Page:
# double integration

• Jan 4th 2013, 10:12 PM
happymatthematics
double integration
integral integral |x-y|dydx where x is from 0 to 1 and y is from 0 to 1.
......
I don't know how to deal with this question because there is an absolute value.
I tried to split the range x to ( 0 to y and y to 1), but fail to get the correct answer. = =
Can anyone help me?
...
if you think my question typed is not clear, plz see the attached file.
• Jan 4th 2013, 10:59 PM
chiro
Re: double integration
Hey happymatthematics.

You need to split this into two integrals that are analytic.

Hint: When is x-y < 0 and when is x-y > 0? (This will help you find the limits to split the integral up)
• Jan 4th 2013, 11:24 PM
happymatthematics
Re: double integration
Attachment 26473
this is my thought of next step...
I split 0<y<1 into 0<y<x and x<y<1,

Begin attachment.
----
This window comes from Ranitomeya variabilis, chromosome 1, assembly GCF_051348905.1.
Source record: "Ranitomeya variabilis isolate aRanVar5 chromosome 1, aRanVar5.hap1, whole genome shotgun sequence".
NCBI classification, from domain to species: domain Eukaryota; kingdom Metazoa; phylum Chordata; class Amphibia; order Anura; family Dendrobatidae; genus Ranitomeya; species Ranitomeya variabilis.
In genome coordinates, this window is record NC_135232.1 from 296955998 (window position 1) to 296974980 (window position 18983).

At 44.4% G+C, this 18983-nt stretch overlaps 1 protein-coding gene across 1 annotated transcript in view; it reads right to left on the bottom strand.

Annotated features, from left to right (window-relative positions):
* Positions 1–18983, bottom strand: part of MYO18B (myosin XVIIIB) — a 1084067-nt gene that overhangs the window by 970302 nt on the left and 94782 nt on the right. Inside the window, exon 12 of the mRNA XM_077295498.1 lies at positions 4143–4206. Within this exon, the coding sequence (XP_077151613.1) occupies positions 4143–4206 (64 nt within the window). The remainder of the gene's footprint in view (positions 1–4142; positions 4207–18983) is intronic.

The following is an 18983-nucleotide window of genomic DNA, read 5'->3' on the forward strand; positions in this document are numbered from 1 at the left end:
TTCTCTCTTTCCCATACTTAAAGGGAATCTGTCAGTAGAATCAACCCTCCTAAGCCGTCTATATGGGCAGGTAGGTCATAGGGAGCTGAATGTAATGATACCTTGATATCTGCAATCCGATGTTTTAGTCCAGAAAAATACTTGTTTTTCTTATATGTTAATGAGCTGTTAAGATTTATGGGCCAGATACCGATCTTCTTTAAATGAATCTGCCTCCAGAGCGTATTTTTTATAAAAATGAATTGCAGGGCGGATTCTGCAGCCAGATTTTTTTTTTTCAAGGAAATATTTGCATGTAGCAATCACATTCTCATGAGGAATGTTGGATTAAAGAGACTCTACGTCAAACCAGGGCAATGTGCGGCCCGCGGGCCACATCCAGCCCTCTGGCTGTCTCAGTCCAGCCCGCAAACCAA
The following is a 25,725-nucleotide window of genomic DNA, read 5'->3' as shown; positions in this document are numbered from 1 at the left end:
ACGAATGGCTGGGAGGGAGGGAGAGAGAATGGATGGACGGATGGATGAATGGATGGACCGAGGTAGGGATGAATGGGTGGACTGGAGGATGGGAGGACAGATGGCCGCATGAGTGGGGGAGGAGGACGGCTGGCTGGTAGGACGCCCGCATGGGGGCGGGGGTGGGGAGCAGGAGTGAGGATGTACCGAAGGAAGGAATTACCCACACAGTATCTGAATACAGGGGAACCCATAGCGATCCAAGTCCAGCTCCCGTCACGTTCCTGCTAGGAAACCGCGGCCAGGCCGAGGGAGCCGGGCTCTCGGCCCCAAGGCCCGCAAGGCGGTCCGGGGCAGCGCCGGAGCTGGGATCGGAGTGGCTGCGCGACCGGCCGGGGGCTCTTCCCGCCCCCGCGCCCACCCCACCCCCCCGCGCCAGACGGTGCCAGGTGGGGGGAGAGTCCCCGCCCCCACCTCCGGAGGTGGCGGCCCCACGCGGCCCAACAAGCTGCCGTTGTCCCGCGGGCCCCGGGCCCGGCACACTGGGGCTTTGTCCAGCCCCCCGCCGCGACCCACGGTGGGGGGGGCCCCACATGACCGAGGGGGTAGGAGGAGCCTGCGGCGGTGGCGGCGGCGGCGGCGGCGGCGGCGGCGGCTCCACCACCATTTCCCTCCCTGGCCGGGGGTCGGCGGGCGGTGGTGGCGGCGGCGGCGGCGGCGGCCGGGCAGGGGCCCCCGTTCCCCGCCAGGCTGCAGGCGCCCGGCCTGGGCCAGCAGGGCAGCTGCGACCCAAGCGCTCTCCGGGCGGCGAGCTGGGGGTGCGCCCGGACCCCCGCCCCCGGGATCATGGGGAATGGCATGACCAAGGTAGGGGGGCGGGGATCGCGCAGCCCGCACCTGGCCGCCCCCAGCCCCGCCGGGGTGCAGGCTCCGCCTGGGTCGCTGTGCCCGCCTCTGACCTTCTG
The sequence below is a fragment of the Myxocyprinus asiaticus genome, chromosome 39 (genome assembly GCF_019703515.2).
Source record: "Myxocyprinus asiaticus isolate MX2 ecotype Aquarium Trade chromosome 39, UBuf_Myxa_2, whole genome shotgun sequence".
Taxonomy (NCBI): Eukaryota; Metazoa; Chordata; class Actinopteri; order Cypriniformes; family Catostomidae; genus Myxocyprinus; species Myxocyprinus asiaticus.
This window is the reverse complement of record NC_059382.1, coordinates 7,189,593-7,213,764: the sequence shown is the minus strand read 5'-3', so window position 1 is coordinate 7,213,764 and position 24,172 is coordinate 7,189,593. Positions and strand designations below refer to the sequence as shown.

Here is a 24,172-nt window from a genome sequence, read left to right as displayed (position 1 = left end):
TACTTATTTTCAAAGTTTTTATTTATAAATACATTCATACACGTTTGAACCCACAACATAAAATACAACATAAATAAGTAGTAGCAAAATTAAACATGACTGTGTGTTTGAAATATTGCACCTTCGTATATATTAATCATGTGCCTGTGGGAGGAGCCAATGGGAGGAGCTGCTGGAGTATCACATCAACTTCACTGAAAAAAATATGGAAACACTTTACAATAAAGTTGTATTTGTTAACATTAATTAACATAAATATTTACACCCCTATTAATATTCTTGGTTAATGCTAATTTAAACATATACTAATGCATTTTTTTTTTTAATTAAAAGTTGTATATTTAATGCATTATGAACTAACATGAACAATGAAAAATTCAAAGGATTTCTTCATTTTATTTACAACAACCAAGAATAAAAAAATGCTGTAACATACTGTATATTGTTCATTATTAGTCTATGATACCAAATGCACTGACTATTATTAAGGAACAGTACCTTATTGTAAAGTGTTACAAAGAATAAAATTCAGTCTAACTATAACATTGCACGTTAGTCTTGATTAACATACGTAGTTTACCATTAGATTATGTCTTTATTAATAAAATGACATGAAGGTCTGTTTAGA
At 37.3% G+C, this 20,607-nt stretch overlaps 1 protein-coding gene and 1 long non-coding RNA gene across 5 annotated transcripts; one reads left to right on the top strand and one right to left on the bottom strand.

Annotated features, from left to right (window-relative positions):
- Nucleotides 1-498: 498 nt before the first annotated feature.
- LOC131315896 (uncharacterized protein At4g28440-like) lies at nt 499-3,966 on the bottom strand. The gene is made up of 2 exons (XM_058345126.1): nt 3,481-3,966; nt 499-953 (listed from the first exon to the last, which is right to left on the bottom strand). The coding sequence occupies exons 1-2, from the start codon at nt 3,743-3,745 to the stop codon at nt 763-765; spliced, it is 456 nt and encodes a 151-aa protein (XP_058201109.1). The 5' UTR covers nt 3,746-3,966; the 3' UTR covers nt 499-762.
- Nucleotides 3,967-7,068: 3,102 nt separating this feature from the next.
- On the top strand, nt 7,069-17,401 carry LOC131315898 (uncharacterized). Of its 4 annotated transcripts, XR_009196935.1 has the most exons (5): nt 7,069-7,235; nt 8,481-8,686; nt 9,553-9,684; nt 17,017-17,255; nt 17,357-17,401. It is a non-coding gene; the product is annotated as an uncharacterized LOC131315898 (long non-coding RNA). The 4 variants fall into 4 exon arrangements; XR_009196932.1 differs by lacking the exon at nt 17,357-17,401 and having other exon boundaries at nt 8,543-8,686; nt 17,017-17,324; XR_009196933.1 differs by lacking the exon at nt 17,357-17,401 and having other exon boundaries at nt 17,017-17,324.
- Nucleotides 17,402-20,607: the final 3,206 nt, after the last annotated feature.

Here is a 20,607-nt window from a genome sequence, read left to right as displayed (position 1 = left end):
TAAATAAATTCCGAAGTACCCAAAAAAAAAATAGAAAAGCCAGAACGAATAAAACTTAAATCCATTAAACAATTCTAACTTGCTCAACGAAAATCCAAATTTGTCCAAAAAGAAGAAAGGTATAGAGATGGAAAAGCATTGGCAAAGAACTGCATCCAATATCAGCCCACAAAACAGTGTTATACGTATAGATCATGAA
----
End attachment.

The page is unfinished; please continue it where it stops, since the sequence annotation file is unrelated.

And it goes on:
but it doesn't work ;(
I got 2/3 but it is not the answer.
How to analyze?

I don't know the intuition to do this question.
What criteria should be fulfilled when I split the integral into two integrals?
Thank you!
• Jan 5th 2013, 12:48 AM
chiro
Re: double integration
Show us your working out in detail for the two integrals.
• Jan 5th 2013, 05:52 AM
happymatthematics
Re: double integration
Attachment 26479
plz click the picture above to see my work.
Is this correct?
besides, this is my first time encountering this kind of questions,
I mean an absolute value inside an integral.
how to deal with a more complicated question?
can you give me a more complicated example with the intuition to solve this kind of problems?
sometimes I want to self-learn but cannot find similar questions in books.
I lack the intuitions to solve this kind of problems.
Thank you!
• Jan 5th 2013, 08:12 AM
hollywood
Re: double integration
There is a $\displaystyle y^2$ on the third line which should be $\displaystyle \frac{y^2}{2}$, but the line after that is ok.

You should look for problems where you can change the order of integration and do the integral both ways. So you should get the same result with y first as with x first. This problem is a special case where you had to divide the area into two parts.

- Hollywood